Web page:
This one might be cheating a little bit, but "Reach Out" was not originally an Iron Maiden song anyway. This song was written by  Dave Colwell for The Entire Population of Hackney project. The project was the brainchild of Adrian Smith and Nicko McBrain, who formed the band with some of their former bandmates in various bands. Colwell was one of the band's guitarists and wrote this song that would eventually become my favorite Iron Maiden 'B' side.

1. She's a Roller - Urchin - Urchin

This is the best song Adrian Smith did with Urchin. If this band had received more backing financially and had been visible to a wider audience, this song would have been huge. Its simple, catchy chorus clashes with a neat guitar riff that Smith lays down perfectly. This is one of the most underrated songs ever quite honestly.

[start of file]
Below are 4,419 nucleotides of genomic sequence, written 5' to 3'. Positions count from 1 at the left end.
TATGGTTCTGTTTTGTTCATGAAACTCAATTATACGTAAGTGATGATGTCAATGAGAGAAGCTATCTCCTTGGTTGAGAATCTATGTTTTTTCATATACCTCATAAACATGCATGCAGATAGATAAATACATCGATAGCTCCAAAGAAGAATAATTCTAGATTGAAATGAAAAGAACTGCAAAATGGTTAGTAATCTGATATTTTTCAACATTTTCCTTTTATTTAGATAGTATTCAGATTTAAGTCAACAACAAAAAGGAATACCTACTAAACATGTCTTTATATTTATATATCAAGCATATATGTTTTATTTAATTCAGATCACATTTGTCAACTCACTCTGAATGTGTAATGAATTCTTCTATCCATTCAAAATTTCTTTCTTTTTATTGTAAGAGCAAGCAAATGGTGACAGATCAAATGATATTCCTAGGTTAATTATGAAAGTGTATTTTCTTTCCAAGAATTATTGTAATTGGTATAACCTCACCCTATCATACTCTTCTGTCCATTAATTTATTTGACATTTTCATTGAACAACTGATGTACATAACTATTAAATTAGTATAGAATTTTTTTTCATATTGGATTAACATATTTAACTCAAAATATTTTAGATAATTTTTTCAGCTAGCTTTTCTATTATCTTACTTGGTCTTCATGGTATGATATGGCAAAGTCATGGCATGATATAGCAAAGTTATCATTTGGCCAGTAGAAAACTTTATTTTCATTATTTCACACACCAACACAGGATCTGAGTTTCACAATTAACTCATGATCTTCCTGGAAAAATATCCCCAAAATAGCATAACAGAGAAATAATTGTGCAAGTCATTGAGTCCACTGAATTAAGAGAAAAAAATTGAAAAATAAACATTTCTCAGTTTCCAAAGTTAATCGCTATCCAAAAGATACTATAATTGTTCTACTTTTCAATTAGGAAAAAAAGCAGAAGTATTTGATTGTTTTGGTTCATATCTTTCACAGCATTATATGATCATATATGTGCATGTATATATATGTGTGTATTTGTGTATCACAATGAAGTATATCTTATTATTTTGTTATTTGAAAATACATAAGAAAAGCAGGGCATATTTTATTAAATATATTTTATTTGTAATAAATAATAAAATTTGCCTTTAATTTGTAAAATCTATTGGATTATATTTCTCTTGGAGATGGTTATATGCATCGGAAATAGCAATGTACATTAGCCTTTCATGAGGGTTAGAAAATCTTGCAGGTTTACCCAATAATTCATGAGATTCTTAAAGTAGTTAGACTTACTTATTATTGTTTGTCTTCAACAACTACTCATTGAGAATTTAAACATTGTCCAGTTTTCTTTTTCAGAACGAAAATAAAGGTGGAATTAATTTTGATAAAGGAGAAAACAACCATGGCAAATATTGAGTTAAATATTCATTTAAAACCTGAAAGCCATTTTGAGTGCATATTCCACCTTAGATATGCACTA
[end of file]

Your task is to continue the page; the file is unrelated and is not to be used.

So, Happy Birthday to "H," one of the quiet members of Maiden who has such a fascinating and articulate style of playing. He has released some great music throughout his career and we are happy he is part of the Maiden machine.

What are your favorite Adrian Smith songs?

Let us know and stay alert for the next post on Heavy Metal Mania!


Friday, January 26, 2018

Ranking Every Iron Maiden Song: 130-121

by Nathaniel Puente

We continue the list ranking every Iron Maiden song with songs 130-121. Will your favorite make the list today? We hope not!
Remember to follow the links on the song titles to listen to the song!

130. Holy Smoke - No Prayer for the Dying